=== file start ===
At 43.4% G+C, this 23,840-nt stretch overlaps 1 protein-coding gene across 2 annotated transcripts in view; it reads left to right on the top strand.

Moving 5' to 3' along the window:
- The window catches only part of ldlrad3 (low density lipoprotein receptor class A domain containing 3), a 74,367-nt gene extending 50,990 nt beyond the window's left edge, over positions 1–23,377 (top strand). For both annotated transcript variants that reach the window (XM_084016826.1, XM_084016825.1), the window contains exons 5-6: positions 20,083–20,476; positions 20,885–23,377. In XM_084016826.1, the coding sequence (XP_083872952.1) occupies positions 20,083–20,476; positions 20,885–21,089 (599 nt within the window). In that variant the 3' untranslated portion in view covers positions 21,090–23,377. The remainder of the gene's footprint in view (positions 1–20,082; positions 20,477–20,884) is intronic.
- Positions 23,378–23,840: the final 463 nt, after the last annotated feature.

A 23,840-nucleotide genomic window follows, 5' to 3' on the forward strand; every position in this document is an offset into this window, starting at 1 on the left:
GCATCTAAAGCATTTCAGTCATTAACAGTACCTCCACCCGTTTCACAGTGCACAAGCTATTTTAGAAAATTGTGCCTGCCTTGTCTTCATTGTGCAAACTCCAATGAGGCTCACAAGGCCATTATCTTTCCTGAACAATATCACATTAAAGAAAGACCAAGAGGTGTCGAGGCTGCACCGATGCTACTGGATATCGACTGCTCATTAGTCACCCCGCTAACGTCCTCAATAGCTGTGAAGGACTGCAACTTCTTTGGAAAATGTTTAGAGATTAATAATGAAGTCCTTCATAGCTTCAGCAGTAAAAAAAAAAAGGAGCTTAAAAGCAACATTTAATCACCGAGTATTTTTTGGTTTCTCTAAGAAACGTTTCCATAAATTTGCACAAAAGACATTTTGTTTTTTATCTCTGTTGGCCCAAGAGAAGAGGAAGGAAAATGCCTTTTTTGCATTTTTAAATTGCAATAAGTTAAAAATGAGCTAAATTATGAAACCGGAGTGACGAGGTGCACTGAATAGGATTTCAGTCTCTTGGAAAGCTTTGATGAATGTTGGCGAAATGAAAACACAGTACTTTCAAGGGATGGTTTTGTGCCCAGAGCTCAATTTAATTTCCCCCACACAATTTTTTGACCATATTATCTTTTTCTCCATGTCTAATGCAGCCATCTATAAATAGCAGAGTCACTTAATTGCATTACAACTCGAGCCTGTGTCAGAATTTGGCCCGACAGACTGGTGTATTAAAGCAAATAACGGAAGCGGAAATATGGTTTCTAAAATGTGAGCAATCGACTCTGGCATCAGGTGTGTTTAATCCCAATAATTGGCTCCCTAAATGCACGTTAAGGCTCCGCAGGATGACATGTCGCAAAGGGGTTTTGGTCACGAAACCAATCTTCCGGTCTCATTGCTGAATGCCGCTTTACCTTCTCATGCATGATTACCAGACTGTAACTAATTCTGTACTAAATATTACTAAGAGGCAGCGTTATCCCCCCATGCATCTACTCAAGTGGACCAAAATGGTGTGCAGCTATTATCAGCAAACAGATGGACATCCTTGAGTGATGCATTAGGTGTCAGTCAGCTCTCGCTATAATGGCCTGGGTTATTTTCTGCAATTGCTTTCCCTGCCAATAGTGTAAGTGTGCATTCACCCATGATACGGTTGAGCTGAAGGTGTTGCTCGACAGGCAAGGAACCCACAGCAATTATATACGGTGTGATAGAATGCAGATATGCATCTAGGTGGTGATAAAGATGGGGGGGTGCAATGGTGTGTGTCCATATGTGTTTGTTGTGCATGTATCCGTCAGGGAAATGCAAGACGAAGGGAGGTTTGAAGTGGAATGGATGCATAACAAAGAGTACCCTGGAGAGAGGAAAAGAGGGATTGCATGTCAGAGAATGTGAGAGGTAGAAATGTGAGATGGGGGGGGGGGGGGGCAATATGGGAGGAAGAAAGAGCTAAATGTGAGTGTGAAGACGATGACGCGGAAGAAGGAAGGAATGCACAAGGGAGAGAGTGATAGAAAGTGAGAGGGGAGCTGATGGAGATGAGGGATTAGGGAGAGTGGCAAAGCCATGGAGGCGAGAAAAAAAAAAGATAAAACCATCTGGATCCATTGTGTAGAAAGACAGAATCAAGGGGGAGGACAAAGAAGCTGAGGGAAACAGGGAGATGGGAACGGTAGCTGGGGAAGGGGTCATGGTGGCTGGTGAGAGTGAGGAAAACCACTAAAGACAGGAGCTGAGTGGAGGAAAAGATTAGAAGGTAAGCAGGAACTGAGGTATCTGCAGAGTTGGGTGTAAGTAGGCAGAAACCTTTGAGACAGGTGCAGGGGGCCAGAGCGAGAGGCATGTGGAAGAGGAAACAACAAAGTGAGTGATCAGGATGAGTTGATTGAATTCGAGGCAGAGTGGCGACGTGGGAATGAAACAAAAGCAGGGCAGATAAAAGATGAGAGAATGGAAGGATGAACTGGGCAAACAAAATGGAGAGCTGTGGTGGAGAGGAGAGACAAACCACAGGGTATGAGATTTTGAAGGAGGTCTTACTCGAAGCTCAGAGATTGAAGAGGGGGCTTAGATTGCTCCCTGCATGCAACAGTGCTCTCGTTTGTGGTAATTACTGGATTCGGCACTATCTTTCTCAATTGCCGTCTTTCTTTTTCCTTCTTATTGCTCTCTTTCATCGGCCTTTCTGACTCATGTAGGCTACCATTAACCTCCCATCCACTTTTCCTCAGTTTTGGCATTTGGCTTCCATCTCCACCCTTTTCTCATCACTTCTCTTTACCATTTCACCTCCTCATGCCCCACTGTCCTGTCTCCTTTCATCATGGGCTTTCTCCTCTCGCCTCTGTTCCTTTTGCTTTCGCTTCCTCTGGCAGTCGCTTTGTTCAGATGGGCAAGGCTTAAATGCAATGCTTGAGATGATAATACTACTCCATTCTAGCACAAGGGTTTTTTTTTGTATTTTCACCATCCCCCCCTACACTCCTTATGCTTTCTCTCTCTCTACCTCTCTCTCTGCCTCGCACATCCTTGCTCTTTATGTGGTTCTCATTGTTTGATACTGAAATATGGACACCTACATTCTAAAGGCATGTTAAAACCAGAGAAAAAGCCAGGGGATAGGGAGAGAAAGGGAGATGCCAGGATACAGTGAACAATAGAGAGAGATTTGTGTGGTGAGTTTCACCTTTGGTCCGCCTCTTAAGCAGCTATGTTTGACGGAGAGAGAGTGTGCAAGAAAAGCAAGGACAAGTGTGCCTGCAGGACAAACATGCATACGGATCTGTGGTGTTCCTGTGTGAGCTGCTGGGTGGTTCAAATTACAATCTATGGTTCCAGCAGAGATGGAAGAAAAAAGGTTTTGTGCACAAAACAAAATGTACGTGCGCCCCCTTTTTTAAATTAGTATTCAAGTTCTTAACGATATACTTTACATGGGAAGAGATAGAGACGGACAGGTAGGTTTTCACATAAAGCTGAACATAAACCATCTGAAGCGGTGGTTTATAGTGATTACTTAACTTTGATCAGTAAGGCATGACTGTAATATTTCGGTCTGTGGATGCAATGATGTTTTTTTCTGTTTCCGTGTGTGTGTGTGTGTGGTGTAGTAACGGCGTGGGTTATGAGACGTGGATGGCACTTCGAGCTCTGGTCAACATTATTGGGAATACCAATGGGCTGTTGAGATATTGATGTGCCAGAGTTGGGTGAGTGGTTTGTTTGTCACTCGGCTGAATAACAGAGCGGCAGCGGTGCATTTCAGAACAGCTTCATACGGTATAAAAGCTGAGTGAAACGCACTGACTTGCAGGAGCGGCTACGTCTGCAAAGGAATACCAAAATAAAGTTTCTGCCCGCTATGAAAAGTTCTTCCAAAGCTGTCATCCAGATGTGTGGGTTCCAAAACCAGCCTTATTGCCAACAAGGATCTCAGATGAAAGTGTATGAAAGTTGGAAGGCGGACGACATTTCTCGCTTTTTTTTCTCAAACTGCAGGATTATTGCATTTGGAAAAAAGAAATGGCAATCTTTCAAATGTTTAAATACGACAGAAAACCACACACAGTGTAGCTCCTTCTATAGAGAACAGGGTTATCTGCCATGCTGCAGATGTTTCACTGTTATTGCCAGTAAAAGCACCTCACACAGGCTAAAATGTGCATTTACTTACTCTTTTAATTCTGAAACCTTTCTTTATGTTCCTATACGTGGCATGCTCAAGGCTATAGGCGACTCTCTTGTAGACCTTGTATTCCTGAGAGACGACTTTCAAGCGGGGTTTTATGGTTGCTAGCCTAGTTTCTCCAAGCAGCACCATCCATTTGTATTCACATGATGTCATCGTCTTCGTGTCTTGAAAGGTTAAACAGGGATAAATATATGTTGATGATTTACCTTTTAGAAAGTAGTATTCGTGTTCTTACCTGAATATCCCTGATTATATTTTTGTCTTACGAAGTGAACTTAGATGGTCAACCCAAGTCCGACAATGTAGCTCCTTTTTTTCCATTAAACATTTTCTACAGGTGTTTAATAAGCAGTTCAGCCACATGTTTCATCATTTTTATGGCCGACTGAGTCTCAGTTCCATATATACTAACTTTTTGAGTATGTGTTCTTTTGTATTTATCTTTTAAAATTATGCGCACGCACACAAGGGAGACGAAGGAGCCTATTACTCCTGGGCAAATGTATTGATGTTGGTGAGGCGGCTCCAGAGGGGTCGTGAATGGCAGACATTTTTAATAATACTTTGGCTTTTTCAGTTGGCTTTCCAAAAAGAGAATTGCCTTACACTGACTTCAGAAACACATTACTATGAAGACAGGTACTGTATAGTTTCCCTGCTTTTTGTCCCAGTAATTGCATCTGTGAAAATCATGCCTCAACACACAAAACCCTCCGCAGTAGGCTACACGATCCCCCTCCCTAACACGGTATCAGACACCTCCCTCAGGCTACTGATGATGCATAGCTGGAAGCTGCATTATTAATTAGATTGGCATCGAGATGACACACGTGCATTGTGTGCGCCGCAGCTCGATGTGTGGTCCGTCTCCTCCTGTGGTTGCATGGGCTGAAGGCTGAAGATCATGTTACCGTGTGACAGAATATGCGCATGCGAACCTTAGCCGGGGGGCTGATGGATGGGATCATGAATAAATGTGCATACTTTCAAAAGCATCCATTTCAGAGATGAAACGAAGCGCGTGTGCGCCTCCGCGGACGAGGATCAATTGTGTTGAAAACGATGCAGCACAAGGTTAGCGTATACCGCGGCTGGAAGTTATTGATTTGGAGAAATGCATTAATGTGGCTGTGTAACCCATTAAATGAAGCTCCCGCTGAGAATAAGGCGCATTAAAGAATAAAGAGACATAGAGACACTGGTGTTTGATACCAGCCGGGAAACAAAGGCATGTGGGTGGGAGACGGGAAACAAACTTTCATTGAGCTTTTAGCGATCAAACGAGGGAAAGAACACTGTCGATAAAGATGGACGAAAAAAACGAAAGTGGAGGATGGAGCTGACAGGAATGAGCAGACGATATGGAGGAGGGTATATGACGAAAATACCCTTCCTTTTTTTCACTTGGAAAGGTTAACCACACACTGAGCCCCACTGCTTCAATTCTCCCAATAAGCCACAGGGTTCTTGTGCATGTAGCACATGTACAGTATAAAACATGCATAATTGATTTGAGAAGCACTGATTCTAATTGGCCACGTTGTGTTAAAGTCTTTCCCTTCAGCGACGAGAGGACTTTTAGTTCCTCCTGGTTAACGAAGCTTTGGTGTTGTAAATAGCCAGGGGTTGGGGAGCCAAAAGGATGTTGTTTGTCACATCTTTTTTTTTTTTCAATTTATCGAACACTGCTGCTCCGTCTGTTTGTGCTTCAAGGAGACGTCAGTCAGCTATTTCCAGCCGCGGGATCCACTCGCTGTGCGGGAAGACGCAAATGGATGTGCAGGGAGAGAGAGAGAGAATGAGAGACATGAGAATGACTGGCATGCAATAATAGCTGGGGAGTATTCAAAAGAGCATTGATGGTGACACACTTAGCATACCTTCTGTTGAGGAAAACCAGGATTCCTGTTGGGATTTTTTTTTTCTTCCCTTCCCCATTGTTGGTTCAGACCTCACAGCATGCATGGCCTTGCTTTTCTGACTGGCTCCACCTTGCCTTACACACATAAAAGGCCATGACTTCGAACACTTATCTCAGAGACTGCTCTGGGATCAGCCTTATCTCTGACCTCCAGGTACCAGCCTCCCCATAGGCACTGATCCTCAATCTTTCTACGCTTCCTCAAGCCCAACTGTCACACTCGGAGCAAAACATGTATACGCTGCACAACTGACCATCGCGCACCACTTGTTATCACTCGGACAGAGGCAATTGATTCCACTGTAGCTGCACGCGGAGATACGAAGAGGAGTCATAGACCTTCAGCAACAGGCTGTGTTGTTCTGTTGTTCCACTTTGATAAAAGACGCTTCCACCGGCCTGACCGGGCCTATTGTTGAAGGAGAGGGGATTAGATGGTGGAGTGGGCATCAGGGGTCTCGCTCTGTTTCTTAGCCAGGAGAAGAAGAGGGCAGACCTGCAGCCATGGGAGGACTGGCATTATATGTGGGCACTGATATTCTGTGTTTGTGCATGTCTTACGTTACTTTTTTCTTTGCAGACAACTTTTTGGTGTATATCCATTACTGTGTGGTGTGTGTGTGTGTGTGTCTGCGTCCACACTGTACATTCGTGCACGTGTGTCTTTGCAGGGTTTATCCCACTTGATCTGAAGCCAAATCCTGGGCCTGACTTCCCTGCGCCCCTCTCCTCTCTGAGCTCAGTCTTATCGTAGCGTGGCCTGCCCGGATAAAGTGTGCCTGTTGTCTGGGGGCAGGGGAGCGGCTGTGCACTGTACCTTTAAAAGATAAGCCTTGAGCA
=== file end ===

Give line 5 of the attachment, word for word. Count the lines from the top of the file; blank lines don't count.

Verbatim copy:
A 23,840-nucleotide genomic window follows, 5' to 3' on the forward strand; every position in this document is an offset into this window, starting at 1 on the left: